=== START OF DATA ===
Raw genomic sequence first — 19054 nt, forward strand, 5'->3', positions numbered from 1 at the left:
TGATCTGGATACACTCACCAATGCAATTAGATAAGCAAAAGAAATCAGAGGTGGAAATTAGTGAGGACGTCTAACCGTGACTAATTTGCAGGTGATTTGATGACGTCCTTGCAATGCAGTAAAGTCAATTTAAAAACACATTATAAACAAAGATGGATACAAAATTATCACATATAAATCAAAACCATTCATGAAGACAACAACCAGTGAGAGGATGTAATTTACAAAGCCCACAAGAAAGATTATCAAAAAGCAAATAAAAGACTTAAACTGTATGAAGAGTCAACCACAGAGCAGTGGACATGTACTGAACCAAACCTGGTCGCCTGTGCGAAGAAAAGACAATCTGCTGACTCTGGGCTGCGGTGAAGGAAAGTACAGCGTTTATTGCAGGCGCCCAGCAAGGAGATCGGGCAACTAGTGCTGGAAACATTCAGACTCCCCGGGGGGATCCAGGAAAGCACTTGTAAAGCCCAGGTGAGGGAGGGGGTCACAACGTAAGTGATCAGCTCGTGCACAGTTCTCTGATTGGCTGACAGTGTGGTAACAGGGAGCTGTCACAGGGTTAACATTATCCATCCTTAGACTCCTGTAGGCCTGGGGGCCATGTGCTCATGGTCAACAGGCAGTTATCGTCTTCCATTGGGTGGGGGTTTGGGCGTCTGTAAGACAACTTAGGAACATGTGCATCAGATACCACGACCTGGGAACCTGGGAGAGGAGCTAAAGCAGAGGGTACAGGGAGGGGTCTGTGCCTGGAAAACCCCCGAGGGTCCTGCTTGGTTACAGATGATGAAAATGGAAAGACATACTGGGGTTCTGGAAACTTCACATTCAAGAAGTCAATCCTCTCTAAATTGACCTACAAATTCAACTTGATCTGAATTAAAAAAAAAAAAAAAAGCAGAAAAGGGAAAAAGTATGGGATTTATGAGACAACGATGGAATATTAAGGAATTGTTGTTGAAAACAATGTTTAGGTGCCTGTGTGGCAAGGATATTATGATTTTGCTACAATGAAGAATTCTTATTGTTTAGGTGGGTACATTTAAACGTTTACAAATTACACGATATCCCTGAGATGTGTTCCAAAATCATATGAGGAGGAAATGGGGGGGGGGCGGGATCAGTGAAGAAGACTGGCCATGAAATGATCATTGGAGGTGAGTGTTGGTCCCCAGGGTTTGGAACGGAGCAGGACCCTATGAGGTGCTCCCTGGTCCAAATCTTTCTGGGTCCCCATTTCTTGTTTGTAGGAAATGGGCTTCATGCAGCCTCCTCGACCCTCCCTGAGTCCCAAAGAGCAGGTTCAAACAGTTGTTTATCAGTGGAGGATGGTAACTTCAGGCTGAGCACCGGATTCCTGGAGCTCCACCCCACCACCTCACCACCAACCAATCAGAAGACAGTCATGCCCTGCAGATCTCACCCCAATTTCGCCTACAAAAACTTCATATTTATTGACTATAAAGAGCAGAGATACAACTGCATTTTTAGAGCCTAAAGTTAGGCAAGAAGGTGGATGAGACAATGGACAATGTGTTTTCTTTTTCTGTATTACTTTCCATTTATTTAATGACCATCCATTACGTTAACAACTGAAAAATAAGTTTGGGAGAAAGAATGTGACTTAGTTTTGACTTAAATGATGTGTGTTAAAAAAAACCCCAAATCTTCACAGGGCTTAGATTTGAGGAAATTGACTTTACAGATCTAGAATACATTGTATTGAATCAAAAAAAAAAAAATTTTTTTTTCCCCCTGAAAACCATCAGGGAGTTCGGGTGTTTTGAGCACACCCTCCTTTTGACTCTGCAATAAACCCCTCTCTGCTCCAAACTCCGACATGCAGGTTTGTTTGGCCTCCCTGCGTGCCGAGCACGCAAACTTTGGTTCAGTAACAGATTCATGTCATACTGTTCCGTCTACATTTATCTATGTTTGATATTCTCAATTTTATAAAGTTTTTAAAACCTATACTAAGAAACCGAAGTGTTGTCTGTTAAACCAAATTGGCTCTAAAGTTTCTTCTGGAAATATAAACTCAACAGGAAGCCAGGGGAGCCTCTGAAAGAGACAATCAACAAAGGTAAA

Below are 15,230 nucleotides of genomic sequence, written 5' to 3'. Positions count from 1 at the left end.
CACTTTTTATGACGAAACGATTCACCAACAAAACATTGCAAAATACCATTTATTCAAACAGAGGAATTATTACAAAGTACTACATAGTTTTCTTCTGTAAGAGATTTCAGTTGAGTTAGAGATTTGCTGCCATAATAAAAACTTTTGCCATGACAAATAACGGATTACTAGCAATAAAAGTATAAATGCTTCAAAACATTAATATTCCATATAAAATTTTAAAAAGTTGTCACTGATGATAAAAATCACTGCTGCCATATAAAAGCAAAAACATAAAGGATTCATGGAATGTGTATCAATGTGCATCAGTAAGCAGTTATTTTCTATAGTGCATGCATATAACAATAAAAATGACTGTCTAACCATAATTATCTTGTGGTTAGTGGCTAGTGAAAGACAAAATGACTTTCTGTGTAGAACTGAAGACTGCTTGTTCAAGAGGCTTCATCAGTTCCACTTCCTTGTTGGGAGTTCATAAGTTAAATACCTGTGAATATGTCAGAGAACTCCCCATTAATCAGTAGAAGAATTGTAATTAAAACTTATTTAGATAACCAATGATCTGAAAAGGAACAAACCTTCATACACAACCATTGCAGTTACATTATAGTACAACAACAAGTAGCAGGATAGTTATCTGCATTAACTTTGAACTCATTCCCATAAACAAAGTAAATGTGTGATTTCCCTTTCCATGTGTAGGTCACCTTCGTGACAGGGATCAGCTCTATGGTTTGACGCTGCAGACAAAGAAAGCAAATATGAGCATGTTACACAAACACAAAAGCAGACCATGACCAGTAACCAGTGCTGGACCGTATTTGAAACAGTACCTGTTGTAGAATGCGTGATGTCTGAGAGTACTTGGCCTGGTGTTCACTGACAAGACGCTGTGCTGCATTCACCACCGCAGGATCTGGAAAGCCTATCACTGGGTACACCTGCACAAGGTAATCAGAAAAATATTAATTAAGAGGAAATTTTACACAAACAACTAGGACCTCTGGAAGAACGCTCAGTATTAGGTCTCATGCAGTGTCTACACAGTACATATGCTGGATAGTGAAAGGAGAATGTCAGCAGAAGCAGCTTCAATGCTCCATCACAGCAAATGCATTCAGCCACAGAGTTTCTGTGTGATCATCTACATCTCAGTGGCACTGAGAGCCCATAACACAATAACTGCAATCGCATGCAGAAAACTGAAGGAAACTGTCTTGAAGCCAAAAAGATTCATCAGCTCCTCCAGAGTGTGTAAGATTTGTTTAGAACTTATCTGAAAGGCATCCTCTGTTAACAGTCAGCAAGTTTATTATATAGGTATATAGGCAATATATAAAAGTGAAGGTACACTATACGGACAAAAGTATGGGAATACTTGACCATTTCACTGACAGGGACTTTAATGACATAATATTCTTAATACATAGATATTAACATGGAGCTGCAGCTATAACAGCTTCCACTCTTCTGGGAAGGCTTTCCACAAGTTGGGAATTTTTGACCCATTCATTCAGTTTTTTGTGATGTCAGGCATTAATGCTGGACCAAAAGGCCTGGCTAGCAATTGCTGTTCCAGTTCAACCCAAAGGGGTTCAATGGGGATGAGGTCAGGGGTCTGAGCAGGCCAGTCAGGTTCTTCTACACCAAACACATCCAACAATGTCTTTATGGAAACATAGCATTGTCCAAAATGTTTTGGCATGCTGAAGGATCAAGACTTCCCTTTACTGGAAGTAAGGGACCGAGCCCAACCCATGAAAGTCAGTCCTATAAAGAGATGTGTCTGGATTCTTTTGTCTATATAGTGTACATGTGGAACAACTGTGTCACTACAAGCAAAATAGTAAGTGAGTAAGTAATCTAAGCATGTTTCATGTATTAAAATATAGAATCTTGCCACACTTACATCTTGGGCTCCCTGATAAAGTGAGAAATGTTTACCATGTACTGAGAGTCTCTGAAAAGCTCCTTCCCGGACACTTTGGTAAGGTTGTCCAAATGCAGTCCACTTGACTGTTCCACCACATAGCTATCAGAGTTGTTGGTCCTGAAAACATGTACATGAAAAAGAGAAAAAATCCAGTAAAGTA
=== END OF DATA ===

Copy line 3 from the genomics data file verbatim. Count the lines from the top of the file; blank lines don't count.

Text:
Below are 15,230 nucleotides of genomic sequence, written 5' to 3'. Positions count from 1 at the left end.